Thursday, August 4, 2011

Dark Memoir: Darkroom, by Jill Christman

Behind on reviews (and why the heck is this text coming out underlined?) so I'm pulling one out of hopper. I wrote this at the end of winter, when it seemed like the sun would never come out again. Right now it's overcast in Indy, which eases the 90-plus degree temps, and it's funny to remember my blue, winter self looking onto a parking lot from the front window of a Starbucks, writing this.

It has been raining for more days than I can count. Gray. Wet. I must admit I've been in a bit of a funk lately. Sometimes the 1970s motors forward, the past leaving the realm of memory and entering the realm of the present-day. For those of us who have "significant" pasts -- and really, who among is survived childhood unscathed -- there are triggers -- sights, sounds, smells -- that can take us back us back to a time where our emotional palettes were as gloomy as the Indianapolis sky.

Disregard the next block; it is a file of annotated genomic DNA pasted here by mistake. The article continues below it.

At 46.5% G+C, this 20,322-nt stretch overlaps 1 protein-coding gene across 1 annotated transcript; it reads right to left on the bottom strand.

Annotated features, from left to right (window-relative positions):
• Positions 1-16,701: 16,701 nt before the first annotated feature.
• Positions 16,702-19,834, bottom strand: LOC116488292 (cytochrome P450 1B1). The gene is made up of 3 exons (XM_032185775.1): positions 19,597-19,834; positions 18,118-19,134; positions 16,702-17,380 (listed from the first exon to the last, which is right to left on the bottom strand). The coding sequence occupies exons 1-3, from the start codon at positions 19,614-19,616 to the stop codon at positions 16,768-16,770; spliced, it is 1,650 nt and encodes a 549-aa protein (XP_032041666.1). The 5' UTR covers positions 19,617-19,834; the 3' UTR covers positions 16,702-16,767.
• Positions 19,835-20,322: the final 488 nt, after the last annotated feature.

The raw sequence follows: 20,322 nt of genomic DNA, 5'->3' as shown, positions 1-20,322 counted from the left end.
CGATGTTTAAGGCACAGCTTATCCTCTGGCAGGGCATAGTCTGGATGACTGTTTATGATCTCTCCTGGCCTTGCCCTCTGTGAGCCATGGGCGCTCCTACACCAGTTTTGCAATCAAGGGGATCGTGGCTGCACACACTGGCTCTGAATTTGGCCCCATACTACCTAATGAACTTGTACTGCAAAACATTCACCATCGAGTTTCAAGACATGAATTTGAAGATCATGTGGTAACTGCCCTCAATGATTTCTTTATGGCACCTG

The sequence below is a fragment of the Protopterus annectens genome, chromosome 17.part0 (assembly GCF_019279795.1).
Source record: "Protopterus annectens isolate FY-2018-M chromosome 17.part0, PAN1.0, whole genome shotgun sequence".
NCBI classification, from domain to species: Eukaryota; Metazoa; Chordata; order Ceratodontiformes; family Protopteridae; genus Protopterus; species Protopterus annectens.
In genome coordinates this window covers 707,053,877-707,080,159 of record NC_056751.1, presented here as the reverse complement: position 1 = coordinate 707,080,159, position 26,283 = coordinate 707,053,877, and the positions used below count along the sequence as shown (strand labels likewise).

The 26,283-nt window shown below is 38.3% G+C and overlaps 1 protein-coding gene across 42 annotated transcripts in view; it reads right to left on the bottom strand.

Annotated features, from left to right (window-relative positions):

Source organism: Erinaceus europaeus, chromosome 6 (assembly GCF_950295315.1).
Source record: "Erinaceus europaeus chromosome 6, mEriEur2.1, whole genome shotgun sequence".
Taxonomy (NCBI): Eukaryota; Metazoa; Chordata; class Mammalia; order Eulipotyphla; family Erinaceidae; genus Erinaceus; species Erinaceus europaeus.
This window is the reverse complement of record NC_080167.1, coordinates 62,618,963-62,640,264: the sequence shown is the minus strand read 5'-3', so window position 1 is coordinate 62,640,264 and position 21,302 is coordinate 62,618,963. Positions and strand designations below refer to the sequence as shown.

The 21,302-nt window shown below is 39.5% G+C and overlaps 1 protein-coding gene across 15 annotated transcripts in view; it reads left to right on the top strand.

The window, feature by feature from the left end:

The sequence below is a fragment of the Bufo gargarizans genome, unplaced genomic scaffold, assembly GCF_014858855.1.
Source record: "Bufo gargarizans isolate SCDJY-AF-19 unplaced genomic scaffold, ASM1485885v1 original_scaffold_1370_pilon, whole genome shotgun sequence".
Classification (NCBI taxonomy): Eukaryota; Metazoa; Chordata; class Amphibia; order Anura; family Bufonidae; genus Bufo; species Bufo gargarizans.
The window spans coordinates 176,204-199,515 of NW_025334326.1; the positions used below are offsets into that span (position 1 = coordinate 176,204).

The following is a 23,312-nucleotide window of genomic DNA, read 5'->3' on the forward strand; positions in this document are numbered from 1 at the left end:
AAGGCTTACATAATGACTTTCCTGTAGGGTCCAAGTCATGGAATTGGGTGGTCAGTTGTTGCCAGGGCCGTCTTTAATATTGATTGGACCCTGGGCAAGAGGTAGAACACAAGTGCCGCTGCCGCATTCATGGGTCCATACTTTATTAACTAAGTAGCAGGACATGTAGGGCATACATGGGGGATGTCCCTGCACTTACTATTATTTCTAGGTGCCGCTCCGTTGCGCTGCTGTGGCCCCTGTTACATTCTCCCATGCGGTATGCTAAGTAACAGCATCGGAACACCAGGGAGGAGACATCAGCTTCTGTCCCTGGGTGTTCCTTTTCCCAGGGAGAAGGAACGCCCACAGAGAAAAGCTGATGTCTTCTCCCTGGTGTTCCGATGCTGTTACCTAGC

Sometimes, well often really, I like to read the stories of others who have lived through horrific times. Why? Mostly, it's knowing I'm not alone. It's feeling a connection to others who understand. And it's fascinating so see what we humans do to one another, even when we treat each other abominably. It's heartening to take notice of what can be endured, and how we make it through.

Jill Christman, the author of Darkroom, is a local author, and I was lucky enough to take a memoir workshop with her last fall. Jill's memoir illustrates the "trash in, trash out" concept -- a shabbily labeled idea of mine, based on personal experience, that when your early life is characterized by basic needs unmet, neglect and abuse, you can pretty much count on fallout showing up in your adult life like an unwelcome house guest. As a child Christman suffered horrifying abuse, and the consequences surfaced in her teens and early adult years. What a beautiful, shocking, stunningly honest account of a life. If you're a lover of dark memoir, wait for a gray day and open Christman's memoir.

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